Monday, March 12, 2007

Deconstructing Visual Styles

What Pat Steir's paintings from the 1980s clearly demonstrate is a deconstruction of visual styles. By dividing a canvas into a grid pattern, and painting each section in a different style, she shows how colour, paint application, mark making and the other abstract principles of design come together to create a new visual style. Educated as a graphic artist, Steir moved into her own post-modern, deconstructivist, painterly style.

Like all well trained graphic designers of today, she was able to recognize the elements that make up a visual style, and was able to replicate them, often to profound results.

Pat Steir’s complex paintings, prints, and drawings, encompass a lexicon of marks and signs. Born in Newark, New Jersey, in 1940, Steir developed an interest in art at a young age. She began her formal art training in 1956, studying graphic arts at the Pratt Institute in Brooklyn, where she eventually received her B.F.A. in 1962. There, she was influenced by her teachers Richard Lindner and Phillip Guston, who encouraged her to find her own style rather than following popular ideas and techniques. It was Steir’s training in graphic arts and illustration that allowed her to develop her eclectic visual vocabulary.

Steir rejected traditional forms of composition in favor of seemingly unrelated shapes and forms. She composed her works in combinations of random brushstrokes, grid lines, color charts, signs, color fields and pictorial elements to create canvases that display a self-conscious symbolism. Drips of paint in the works can refer to the actual process of painting. Within her works there is no fixed meaning, as the artist allows her viewers to draw their own inferences based on their personal history and associations. In process, Steir starts with a mark that is developed into a unit of signs and symbols.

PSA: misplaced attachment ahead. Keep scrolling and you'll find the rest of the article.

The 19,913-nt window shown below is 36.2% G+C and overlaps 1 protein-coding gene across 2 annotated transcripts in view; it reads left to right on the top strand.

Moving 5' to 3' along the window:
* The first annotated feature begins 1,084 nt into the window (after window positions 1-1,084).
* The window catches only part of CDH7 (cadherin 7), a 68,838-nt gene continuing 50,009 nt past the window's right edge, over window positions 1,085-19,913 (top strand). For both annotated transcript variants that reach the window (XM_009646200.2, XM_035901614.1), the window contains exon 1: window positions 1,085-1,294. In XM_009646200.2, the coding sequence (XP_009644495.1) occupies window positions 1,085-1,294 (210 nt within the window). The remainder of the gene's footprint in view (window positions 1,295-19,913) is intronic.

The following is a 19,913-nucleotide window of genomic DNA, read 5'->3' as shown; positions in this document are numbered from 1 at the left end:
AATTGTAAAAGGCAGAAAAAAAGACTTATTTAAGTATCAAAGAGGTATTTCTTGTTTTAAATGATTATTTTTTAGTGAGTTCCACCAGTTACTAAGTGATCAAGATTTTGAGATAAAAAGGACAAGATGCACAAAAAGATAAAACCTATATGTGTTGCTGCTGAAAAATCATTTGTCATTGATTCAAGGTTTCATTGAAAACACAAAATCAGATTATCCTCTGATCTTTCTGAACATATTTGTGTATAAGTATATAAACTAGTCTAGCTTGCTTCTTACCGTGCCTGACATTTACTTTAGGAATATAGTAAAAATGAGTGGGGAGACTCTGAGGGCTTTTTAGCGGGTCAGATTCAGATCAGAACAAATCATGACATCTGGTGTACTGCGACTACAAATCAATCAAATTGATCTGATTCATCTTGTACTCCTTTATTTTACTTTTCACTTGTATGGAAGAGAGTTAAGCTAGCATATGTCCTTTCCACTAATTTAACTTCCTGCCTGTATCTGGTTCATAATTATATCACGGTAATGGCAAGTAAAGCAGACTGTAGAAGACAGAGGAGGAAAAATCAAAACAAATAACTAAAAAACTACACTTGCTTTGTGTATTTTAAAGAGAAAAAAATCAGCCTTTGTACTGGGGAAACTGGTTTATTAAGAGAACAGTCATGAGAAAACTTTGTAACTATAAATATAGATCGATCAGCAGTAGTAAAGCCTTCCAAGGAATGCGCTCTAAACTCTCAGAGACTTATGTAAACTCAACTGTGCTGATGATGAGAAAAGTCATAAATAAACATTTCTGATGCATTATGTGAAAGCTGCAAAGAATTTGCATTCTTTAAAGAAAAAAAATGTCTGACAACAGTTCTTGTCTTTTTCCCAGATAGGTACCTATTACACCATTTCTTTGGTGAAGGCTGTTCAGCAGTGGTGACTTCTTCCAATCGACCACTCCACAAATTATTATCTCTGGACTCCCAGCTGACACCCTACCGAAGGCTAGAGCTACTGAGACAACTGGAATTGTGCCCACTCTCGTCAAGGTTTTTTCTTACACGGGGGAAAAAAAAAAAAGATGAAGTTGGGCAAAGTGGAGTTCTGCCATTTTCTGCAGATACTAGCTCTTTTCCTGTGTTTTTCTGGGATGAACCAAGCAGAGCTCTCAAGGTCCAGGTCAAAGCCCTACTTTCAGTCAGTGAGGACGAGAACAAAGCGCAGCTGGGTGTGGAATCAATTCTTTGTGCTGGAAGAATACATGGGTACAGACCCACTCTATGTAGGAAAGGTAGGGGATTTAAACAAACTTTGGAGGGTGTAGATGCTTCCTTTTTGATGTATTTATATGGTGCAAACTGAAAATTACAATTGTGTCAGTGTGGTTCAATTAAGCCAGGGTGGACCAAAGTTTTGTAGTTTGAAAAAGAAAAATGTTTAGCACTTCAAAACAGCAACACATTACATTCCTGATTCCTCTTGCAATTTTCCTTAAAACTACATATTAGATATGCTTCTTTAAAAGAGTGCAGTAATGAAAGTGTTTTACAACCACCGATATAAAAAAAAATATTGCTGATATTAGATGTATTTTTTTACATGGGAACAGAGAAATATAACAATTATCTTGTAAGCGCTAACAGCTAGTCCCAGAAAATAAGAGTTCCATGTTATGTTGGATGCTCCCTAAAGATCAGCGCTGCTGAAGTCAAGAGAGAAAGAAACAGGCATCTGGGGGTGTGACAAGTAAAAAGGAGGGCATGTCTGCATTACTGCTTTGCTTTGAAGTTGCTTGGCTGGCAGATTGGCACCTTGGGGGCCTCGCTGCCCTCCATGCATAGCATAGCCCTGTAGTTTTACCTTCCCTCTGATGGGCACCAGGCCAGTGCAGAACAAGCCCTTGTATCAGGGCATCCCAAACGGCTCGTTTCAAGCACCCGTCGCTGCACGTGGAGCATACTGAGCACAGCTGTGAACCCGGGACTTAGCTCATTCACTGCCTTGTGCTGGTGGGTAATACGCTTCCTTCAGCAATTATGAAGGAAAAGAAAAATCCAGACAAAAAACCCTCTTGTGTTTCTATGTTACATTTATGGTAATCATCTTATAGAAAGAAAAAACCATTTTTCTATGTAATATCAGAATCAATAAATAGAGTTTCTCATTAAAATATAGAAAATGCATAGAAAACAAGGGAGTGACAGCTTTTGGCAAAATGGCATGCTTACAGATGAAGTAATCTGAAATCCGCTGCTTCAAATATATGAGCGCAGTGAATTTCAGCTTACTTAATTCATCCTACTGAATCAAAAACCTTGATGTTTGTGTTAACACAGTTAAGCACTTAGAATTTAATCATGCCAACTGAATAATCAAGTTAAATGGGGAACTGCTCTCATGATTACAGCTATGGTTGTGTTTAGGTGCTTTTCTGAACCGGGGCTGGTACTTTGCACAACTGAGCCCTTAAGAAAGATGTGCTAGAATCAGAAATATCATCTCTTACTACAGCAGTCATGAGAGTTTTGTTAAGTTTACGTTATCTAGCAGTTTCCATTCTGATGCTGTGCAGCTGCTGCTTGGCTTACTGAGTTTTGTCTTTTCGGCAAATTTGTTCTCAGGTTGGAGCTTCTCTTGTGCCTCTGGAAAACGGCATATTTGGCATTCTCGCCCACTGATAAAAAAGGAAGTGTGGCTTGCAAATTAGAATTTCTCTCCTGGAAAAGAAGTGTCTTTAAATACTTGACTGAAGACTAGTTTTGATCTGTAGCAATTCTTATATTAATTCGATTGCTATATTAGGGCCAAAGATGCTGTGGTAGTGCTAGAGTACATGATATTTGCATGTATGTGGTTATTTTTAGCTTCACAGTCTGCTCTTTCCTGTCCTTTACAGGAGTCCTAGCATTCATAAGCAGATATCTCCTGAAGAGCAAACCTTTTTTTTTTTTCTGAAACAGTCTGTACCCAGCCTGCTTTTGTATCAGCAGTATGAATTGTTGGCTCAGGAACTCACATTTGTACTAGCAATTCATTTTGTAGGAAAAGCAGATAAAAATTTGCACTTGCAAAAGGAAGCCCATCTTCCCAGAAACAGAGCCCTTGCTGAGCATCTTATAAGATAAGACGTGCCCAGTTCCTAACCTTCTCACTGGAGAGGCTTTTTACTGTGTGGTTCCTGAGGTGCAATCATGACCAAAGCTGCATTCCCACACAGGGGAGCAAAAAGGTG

During the 1960s, Steir pursued her art while also working as a freelance book cover designer and as an art director at the New York publishing house, Harper & Row. In 1964, she had her first solo exhibition at the Terry Dintenfass Gallery, New York, and continued to show sporadically throughout the decade. Her work of the late 1960s was more figural, using male nudes juxtaposed with animal heads. Produced during a time when minimalism and conceptual art was the norm, these dramatic works demonstrate Steir’s single-minded pursuit of her own style.

In the early 1970s Steir introduced the use of an X-mark into her visual vocabulary, and it is frequently seen in her images. Her marks are notations in paint. Their relationship to other marks and colors in her compositions often form discrete compositional elements, some referring to each other through similarity of stroke, size, or color, others contrasting with each other and emphasizing differences. Whether abstract or figural, the elements reveal her interest in expressive and painterly touch. Steir’s work promotes an awareness of her paintings as “made works,” the product of the artist’s hand and eye. This is apparent in the Phillips’s Long Chart, Large Chart, which consists of four oblong horizontal panels, distinct from each other and stacked at exact intervals on the wall, playing off solid and “void,” painting and support. The separation among the panels asserts their individuality, but the palette and use of common colors, although different in design, proportion, or scale, suggests their relationships.

Over the years Steir has been involved with feminist magazines such as Heresies and Semio-Text. Steir’s work continues to win her recognition and wide-acclaim.

Reference: american art

Published: December 14, 1984
Click here
to view article from New York Times

''THE BRUEGHEL SERIES (A Vanitas of Style)'' is the culmination of Pat Steir's career to this point. Steir has been painting flowers since 1981, she has used panels almost from the beginning and she has consistently painted paintings about painting. This two-part, 80-panel, floor-to ceiling work, at the Brooklyn Museum through Feb. 18, also seems to be a realization of a lifelong ambition, expressed last year to the art critic Frederick Ted Castle, to produce a notebook from which others could learn.

Steir's inspiration was a 17th-century still life by Jan Brueghel the Elder, in Vienna, in which a vase and flowers against a dark background are framed on top by two perched butterflies and on the bottom by a variety of busy insects, including a testy ladybug and a scavenging grasshopper. In a brochure accompanying the exhibition, Steir wrote that for her the Brueghel ''is almost like a visual crossword puzzle with hundreds of connections between artists, styles and times.'' ''Vanitas'' is a term identified with 17th-century Dutch genre painting, in particular with flowers and the transience not only of their beauty but of life.

Van Gogh/Goya

White Chrysanthemum (Painting for Ann)


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